For many students who have previously relied on their families’ routine to structure themselves around, they may find that meal times are irregular and bedtimes can often become a quick power nap in-between studying and lectures. These changes could impact both their physical and mental health, making it harder to attend lectures and perform well. Others may have been pressured into studying by their parents, and now it is up to them to decide when and what to study. Alternatively, people may have gotten away with not studying throughout school and find that they don’t know how to study or how long for. People who have a lower income may also feel pressured into missing studying (or even lectures) in order to work – this can cause people to fall further and further behind, making getting back on the bandwagon in regards to work incredibly overwhelming.
I spoke to Patrick Tatarian, who is the lead on union development and one of the student union officers at Kingston University on how universities can support their students better: “I would personally say that the University could do more to support students who have mental health issues. When students approach Student Wellbeing for support, usually they only provide the student with no more than six counselling sessions at fixed times which a student is expected to commit to if they want to continue to be seen.”
The lack of free counselling sessions available to students can be a big issue at other universities as well, with some students reporting that they were told they would be better off going private as the university waiting list was over six months long. However, in order to access private counselling students are often expected to fork out a minimum of £20 an hour. This means that counselling is very inaccessible for a large portion of students, especially with those who are struggling with their finances. Additionally, students may not understand the counselling options available to them or understand how it might benefit them, as such they may be reluctant to fork out such money if they are worried it might not be right for them – further pushing people out of reach of help.
Whilst some universities do put on events such as Self Care Week, a lot of students are still left in the dark as to what help they can actually receive – in The Guardian’s annual Student Experience survey, a third of students reported that they would not know where to go in order to get mental health support. Additionally, 40% also said that they felt nervous as to what sort of help they could receive. It is clear that in spite of universities holding awareness events, more needs to be done in order to actually engage with students in a way that sufficiently raises awareness.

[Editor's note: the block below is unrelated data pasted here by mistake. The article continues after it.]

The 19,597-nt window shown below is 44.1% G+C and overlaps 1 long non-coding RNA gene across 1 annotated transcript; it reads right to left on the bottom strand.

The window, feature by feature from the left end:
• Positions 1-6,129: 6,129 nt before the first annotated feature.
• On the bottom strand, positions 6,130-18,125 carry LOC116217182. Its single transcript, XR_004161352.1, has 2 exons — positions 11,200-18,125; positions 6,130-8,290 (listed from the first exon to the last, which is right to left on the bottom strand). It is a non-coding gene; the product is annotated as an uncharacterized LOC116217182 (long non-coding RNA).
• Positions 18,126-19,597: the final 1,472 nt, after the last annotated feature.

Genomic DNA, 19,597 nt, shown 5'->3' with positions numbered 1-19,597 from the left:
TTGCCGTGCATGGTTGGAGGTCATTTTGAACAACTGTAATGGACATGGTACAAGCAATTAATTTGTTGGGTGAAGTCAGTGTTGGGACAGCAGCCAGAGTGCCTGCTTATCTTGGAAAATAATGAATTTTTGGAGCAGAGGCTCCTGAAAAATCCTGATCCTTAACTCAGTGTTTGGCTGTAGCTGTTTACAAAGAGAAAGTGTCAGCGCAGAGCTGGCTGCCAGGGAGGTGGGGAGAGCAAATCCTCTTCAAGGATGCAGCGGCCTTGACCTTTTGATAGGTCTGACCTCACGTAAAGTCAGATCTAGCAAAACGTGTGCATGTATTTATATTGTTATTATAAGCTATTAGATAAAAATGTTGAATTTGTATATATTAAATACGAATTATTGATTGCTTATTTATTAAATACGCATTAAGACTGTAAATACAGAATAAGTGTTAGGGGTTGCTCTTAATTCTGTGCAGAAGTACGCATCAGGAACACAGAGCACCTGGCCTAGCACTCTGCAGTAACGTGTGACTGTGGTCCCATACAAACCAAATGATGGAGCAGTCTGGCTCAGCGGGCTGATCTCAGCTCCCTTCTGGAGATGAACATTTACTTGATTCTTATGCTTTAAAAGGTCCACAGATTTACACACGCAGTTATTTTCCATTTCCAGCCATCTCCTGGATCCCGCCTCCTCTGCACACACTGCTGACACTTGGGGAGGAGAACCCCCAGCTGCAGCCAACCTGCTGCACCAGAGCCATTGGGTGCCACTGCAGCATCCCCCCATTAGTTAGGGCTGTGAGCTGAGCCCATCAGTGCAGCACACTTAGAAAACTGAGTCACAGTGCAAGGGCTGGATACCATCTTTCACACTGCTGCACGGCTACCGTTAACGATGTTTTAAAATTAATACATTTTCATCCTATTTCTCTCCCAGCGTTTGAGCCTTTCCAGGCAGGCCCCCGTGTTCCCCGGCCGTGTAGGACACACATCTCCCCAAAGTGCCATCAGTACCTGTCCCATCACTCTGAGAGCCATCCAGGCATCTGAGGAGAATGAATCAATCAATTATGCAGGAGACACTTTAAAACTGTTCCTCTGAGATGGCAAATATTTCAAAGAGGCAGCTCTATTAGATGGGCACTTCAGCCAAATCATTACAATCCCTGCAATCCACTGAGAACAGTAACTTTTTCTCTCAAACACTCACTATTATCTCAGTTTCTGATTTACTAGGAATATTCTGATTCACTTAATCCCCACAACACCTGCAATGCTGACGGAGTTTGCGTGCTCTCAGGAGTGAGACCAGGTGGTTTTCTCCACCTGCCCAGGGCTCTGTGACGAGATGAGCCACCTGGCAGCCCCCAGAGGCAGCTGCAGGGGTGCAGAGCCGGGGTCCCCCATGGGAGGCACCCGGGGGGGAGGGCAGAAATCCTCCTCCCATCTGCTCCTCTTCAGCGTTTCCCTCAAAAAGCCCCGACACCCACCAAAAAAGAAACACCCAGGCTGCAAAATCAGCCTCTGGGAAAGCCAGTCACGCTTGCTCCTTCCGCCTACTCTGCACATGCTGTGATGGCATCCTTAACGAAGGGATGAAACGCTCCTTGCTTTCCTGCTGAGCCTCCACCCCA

Mental health issues are much like other illnesses, in that if they are spotted early enough they can be dealt with much more easily and effectively before they become a bigger issue. Allowing mental health issues to grow sees a rise in workload (as students may become unable to attend lectures, seminars, study or complete assignments) as a result of struggling with their mental health, this increase in workload can add additionally stress which in turn creates a vicious cycle. Whilst it is great that universities have awareness events, they should be pushing students to actually attend them, or more readily advertising them and providing students with easily accessible resources. Further education into the symptoms of mental health issues is also essential, as some students may not even realise that they have an issue or that it is something they can get treatment for.
With the ever growing pressure for future generations to attend University and leave with a good degree, more needs to be done to stop this problem for growing. As the mental health issues that people can develop from attending University can impact them for years after their leave, and could be passed on to their children. Alternatively, it may mean that more and more people are pushed towards attempting suicide. According to a study by IPPR think tank 134 students killed themselves in 2015, and in the same year a record number of students dropped out of university. The same study also showed that through a survey conducted in 58 British Higher Education providers:
- 94% had an increase in the demand of counselling services over the past 5 years
- 61% had seen demand increase by a quarter
- The number of students using or waiting to use counselling services reached highs of 26%